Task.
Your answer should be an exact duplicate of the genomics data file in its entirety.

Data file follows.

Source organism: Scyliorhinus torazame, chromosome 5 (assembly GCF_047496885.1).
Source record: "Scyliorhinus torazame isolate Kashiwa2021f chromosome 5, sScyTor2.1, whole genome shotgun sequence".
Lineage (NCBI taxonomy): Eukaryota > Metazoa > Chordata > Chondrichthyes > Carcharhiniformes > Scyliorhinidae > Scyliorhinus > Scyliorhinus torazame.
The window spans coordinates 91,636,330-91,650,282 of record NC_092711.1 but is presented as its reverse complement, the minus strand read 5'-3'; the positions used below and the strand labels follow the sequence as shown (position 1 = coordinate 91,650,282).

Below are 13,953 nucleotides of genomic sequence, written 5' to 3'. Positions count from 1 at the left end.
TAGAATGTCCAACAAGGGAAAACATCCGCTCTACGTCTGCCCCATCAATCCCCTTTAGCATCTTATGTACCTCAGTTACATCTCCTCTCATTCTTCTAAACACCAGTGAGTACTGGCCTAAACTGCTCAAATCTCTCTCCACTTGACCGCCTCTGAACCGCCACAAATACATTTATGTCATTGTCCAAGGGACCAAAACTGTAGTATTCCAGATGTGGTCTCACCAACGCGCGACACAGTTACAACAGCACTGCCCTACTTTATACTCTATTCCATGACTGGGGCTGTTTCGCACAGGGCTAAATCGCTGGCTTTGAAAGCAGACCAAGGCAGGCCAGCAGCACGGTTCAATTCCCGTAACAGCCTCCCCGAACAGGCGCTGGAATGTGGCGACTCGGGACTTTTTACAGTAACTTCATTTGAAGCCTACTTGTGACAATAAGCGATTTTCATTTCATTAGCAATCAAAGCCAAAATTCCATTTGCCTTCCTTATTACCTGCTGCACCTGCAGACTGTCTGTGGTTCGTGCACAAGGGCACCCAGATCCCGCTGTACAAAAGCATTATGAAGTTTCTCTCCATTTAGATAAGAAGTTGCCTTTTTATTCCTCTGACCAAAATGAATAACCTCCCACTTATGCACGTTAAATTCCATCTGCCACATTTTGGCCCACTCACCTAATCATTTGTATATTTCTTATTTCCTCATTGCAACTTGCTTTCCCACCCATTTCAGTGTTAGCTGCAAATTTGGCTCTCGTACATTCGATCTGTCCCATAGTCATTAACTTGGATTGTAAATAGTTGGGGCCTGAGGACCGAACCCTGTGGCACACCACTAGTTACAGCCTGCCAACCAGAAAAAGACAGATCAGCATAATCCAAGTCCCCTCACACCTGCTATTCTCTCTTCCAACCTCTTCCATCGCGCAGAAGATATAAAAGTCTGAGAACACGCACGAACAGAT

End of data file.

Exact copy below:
Source organism: Scyliorhinus torazame, chromosome 5 (assembly GCF_047496885.1).
Source record: "Scyliorhinus torazame isolate Kashiwa2021f chromosome 5, sScyTor2.1, whole genome shotgun sequence".
Lineage (NCBI taxonomy): Eukaryota > Metazoa > Chordata > Chondrichthyes > Carcharhiniformes > Scyliorhinidae > Scyliorhinus > Scyliorhinus torazame.
The window spans coordinates 91,636,330-91,650,282 of record NC_092711.1 but is presented as its reverse complement, the minus strand read 5'-3'; the positions used below and the strand labels follow the sequence as shown (position 1 = coordinate 91,650,282).

Below are 13,953 nucleotides of genomic sequence, written 5' to 3'. Positions count from 1 at the left end.
TAGAATGTCCAACAAGGGAAAACATCCGCTCTACGTCTGCCCCATCAATCCCCTTTAGCATCTTATGTACCTCAGTTACATCTCCTCTCATTCTTCTAAACACCAGTGAGTACTGGCCTAAACTGCTCAAATCTCTCTCCACTTGACCGCCTCTGAACCGCCACAAATACATTTATGTCATTGTCCAAGGGACCAAAACTGTAGTATTCCAGATGTGGTCTCACCAACGCGCGACACAGTTACAACAGCACTGCCCTACTTTATACTCTATTCCATGACTGGGGCTGTTTCGCACAGGGCTAAATCGCTGGCTTTGAAAGCAGACCAAGGCAGGCCAGCAGCACGGTTCAATTCCCGTAACAGCCTCCCCGAACAGGCGCTGGAATGTGGCGACTCGGGACTTTTTACAGTAACTTCATTTGAAGCCTACTTGTGACAATAAGCGATTTTCATTTCATTAGCAATCAAAGCCAAAATTCCATTTGCCTTCCTTATTACCTGCTGCACCTGCAGACTGTCTGTGGTTCGTGCACAAGGGCACCCAGATCCCGCTGTACAAAAGCATTATGAAGTTTCTCTCCATTTAGATAAGAAGTTGCCTTTTTATTCCTCTGACCAAAATGAATAACCTCCCACTTATGCACGTTAAATTCCATCTGCCACATTTTGGCCCACTCACCTAATCATTTGTATATTTCTTATTTCCTCATTGCAACTTGCTTTCCCACCCATTTCAGTGTTAGCTGCAAATTTGGCTCTCGTACATTCGATCTGTCCCATAGTCATTAACTTGGATTGTAAATAGTTGGGGCCTGAGGACCGAACCCTGTGGCACACCACTAGTTACAGCCTGCCAACCAGAAAAAGACAGATCAGCATAATCCAAGTCCCCTCACACCTGCTATTCTCTCTTCCAACCTCTTCCATCGCGCAGAAGATATAAAAGTCTGAGAACACGCACGAACAGAT